Top 10 Foods for Winter Bird Feeding

Editor's note: Please note that this article is originally from 2010. While the source for the post is no longer available online, the information and opinions shared here are still accurate and worth a read. Enjoy! 

With weather forecasters calling for more extreme winter weather across much of the country this week, now is the time to administer a little TLC to your bird feeder. Remember to keep the feeder clean and clear of snow, give any seed feeders a shake before refilling them to dislodge compacted seed and dump out any old remnants, and, of course, fill ‘er up. Feeders can help birds through harsh winter conditions, like the ones building right now.

Looking for the best foods for winter bird feeding? Bill Thompson, III, the legendary editor of Bird Watcher’s Digest, recently shared his top 10 foods on the magazine's website. Here's a recap of his list: 

10. Black-oil sunflower seed. Thompson calls this seed the “hamburger” of the bird world: nearly every bird that stops by your feeder will eat it because its thin shell is easy to crack.

9. Peanuts. “Woodpeckers, jays, nuthatches, chickadees, and titmice will readily visit a feeder for this high-protein, high-energy food. Even cardinals and finches will eat peanuts,” Thompson writes. Be sure they’re de-shelled, dry-roasted, and unsalted.

8. Suet. You’ll likely be able to find this high-fat food at your supermarket (ask the butcher if you don’t spot it on display). Make your own suet feeder with a mesh onion bag, Thompson suggests.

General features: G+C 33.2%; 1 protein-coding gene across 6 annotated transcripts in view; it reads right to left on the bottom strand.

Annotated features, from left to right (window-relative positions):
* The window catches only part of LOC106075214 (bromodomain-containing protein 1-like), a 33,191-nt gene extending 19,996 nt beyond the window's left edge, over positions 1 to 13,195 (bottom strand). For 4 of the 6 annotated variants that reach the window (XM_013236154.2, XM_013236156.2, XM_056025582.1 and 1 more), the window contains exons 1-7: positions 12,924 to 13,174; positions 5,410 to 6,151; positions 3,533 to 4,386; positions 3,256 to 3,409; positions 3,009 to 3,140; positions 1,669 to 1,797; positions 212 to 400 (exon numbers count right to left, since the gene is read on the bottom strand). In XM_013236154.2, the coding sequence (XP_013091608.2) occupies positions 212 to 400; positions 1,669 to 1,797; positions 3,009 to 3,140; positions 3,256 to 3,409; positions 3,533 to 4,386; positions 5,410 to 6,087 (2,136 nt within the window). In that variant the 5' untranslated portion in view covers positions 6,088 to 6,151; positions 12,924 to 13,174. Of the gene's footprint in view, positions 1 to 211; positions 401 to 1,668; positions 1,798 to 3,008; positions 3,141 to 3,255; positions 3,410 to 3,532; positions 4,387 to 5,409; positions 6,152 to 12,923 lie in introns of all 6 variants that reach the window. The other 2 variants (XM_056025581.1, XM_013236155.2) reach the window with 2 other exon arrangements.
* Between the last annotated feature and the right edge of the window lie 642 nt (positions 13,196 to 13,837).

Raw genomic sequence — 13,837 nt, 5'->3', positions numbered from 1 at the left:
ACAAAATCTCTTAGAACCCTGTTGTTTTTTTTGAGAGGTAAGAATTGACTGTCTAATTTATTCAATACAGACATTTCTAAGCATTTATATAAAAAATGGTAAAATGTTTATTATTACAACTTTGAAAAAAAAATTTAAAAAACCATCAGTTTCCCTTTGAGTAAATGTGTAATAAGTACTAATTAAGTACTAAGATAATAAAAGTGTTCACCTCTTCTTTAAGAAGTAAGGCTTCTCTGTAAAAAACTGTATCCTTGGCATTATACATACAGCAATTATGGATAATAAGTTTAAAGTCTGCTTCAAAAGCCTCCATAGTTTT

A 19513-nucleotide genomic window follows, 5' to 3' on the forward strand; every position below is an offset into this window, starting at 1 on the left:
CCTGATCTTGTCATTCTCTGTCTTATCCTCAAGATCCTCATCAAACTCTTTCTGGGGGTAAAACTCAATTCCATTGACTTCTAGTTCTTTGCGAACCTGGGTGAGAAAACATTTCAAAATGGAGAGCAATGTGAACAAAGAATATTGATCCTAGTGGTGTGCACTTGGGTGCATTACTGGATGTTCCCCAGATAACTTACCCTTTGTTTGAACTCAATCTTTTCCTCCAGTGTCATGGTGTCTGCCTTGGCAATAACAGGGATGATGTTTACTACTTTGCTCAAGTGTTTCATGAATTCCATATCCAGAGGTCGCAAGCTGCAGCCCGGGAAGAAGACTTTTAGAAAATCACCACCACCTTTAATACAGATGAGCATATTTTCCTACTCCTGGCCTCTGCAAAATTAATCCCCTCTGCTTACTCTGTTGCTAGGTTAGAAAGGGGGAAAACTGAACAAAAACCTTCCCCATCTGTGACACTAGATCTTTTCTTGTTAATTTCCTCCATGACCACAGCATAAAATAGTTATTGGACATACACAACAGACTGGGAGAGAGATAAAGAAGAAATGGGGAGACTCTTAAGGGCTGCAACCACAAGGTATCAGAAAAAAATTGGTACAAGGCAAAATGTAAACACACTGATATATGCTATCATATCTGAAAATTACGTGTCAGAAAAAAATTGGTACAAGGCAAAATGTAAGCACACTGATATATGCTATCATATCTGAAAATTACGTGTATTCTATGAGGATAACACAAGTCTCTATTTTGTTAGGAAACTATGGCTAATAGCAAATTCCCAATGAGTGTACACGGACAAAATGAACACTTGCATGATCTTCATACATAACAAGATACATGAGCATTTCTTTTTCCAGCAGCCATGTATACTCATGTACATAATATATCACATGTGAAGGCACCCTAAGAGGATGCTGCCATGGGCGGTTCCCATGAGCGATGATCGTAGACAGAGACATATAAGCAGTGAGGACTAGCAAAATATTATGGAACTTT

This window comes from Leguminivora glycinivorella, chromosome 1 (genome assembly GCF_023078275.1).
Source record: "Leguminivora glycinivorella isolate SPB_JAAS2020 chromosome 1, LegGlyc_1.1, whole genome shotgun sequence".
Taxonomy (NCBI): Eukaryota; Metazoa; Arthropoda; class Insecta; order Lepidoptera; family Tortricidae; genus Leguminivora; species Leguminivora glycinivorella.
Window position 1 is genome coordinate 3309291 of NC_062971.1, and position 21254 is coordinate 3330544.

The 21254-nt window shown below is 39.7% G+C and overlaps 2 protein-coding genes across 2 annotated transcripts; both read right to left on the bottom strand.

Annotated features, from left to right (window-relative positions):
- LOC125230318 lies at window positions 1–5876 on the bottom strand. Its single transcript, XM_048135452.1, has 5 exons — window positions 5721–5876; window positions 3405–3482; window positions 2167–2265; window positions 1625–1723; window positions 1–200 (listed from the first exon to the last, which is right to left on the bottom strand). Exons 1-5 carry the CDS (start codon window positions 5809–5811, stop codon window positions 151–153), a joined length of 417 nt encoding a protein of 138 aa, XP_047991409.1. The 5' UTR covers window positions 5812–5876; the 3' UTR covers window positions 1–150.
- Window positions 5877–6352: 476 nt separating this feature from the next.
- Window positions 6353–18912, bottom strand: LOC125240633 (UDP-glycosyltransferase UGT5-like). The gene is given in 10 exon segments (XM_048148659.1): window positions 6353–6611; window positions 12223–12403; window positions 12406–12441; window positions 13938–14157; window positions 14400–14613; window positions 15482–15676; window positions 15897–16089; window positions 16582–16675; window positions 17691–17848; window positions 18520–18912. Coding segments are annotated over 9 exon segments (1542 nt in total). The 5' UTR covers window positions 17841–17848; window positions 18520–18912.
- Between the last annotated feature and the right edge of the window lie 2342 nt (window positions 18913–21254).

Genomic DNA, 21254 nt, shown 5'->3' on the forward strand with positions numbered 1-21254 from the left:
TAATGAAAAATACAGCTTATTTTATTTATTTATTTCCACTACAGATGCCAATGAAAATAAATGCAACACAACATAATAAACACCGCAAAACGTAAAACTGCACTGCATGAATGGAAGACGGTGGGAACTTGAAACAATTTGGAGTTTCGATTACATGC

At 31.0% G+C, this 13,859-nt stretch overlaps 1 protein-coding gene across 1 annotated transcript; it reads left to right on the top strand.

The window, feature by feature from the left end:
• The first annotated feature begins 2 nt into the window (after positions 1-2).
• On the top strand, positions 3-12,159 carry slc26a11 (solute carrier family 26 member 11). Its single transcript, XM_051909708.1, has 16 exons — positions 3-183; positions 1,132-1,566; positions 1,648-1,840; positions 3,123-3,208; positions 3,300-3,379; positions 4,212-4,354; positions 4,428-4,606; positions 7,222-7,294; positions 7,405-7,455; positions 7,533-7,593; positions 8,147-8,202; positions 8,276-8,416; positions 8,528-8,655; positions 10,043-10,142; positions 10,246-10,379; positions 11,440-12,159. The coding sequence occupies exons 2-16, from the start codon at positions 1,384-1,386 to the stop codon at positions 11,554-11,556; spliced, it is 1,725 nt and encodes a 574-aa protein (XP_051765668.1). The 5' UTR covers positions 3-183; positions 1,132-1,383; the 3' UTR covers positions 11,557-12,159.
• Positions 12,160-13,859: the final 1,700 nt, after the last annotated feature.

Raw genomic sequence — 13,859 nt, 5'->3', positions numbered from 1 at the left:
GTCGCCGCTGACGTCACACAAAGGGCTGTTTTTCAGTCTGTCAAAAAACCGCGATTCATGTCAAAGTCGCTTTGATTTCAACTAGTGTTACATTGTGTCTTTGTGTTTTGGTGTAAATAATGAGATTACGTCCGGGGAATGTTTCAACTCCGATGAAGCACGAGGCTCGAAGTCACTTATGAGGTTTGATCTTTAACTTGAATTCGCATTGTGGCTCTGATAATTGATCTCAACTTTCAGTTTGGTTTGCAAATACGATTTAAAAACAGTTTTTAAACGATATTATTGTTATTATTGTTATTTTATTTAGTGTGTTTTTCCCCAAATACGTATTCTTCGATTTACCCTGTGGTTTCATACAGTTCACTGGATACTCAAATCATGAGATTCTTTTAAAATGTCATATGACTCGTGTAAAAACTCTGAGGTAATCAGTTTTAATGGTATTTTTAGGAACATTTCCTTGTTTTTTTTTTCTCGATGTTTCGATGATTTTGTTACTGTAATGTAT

7. Good mixed seed. There is such a thing as bad mixed seed, Thompson points out. “Bad mixed seed has lots of filler in it—junk seeds that most birds won't eat. Bad mixed seed can include dyed seed meant for pet birds, wheat, and some forms of red milo that only birds in the Desert Southwest seem to eat.” Good mixed seed, he says, “has a large amount of sunflower seed, cracked corn, white proso millet, and perhaps some peanut hearts.” Check for seed at specialty bird stores or a hardware store, or make your own mix.

6. Nyjer/thistle seed. “Although it can be expensive, Nyjer, or thistle, seed is eagerly consumed by all the small finches—goldfinches, house, purple, and Cassin's finches, pine siskins, and redpolls,” says Thompson. “You need to feed thistle in a thistle feeder of some kind--the two most commonly used types of thistle feeder are a tube feeder with small thistle-seed-sized holes, and a thistle sock. A thistle sock is a sock-shaped, fine-mesh, synthetic bag that is filled with thistle seed. Small finches can cling to this bag and pull seeds out through the bag's mesh.”

5. Safflower. You can fill any sunflower seed feeder with safflower, which many birds eat. Thompson advises avoiding putting the seed on the ground in wet weather as it “can quickly become soggy and inedible.” Look for it in bulk at seed and feed stores.

4. Cracked corn. “Sparrows, blackbirds, jays, doves, quail, and squirrels are just a few of the creatures you can expect at your feeders if you feed cracked corn,” Thomson says. But watch out—it’s also a favorite of squirrels.

3. Mealworms. The thought of mealworms might give you the willies, but most feeder birds will gobble them up—except goldfinches, according to Thompson. He suggests keeping 1,000 mealworms in a tub of old-fashioned rolled oats, then doling them out in a shallow ceramic dish, which the worms can’t crawl out of because of the slippery sides.

2. Fruit. Grapes or sliced citrus, apple, or banana are a special treat that will draw many birds. “If you want to feed raisins, chop them up and soak them in warm water first to soften them up a bit,” suggests Thompson.

1. Homemade bird treats. For one of our favorites, check out this recipe for Zick Dough, an addictive suet that will leave your birds craving more.